Spoilers in review

This bulky collection of Spider-Man material covers 1972 and 1973, frankly not banner years for the web-slinger, spanning a period of decline and rise. By 1972 Stan Lee had been struggling with Spider-Man for some while, bereft of ideas after guiding the strip for nine years, his attention spread way too thin elsewhere, yet unwilling to relinquish the writing of the title closest to his heart. He departs in stages, as the future arrives in the form of Gerry Conway.

It’s Conway’s material that’s the best by a country mile. Lee was always a middle-aged man writing about students, very well at times before this collection, but the far younger Conway was barely removed from that generation. He’s far more convincing in presenting personalities of college age kids, and part of that is the dialogue he supplies, authentic for the era. This even applies to the then recently introduced Hero for Hire Luke Cage, employed by J. Jonah Jameson to batter Spider-Man.

The highlights are both the work of Conway. His first gem introduces deluded 1930s style gangster Hammerhead, so named for the steel plate embedded in his head, with which he batters his enemies into submission. For some indefinable reason tales of gang warfare in New York always worked well in Spider-Man, and he’s caught between the opposing forces of Hammerhead and Doctor Octopus, in a fine whimsical aside revealed as lodging with Peter Parker’s Aunt May. Conway would later take that sub-plot to ridiculous extremes, but here it’s deftly handled to provide a suitably sinister threat.

The other gem is the now long-infamous story in which Peter Parker’s girlfriend Gwen Stacy is killed. It’s difficult to overstate the impact of this story at the time, looking back from an era when characters hosting their own title are routinely killed to provide a sales spike for shareholders. Even knowing it’s coming, there’s a frisson of shock at the event itself, which is the centrepiece of what was for years a final confrontation between Spider-Man and the Green Goblin. Spider-Man’s character was that of the put upon hero and this was the first time he was effectively presented as the worm turning. Conway’s deft use of sub-plots adds to the impact, and there’s a fantastic final page indicating the future.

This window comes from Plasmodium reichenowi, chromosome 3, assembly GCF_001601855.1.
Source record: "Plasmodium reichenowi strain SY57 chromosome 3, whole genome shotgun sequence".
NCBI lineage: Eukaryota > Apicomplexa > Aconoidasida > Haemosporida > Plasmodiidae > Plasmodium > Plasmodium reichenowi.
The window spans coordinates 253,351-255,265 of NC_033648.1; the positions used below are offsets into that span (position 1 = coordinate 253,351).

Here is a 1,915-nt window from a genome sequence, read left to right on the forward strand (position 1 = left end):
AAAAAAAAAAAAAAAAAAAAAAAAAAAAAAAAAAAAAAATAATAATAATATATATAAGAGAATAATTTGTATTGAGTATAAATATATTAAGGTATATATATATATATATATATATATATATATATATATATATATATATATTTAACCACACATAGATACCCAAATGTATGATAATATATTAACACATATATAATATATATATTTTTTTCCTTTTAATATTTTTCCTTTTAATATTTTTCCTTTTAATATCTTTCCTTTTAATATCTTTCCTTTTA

These two really good stories are a mere five issues among the nineteen on offer, but there is further excellence. While some of the plots are insipid, the art never disappoints. It’s all either by Gil Kane or John Romita, both already veterans, and both at the top of their game. The montage sample art is Romita’s work.

Anyone wanting these stories in even more durable packaging can find them spread across the hardback Marvel Masterworks: Amazing Spider-Man volumes 11, 12 and 13. Alternatively the stories are available in black and white on pulp paper as Essential Amazing Spider-Man 5 and 6.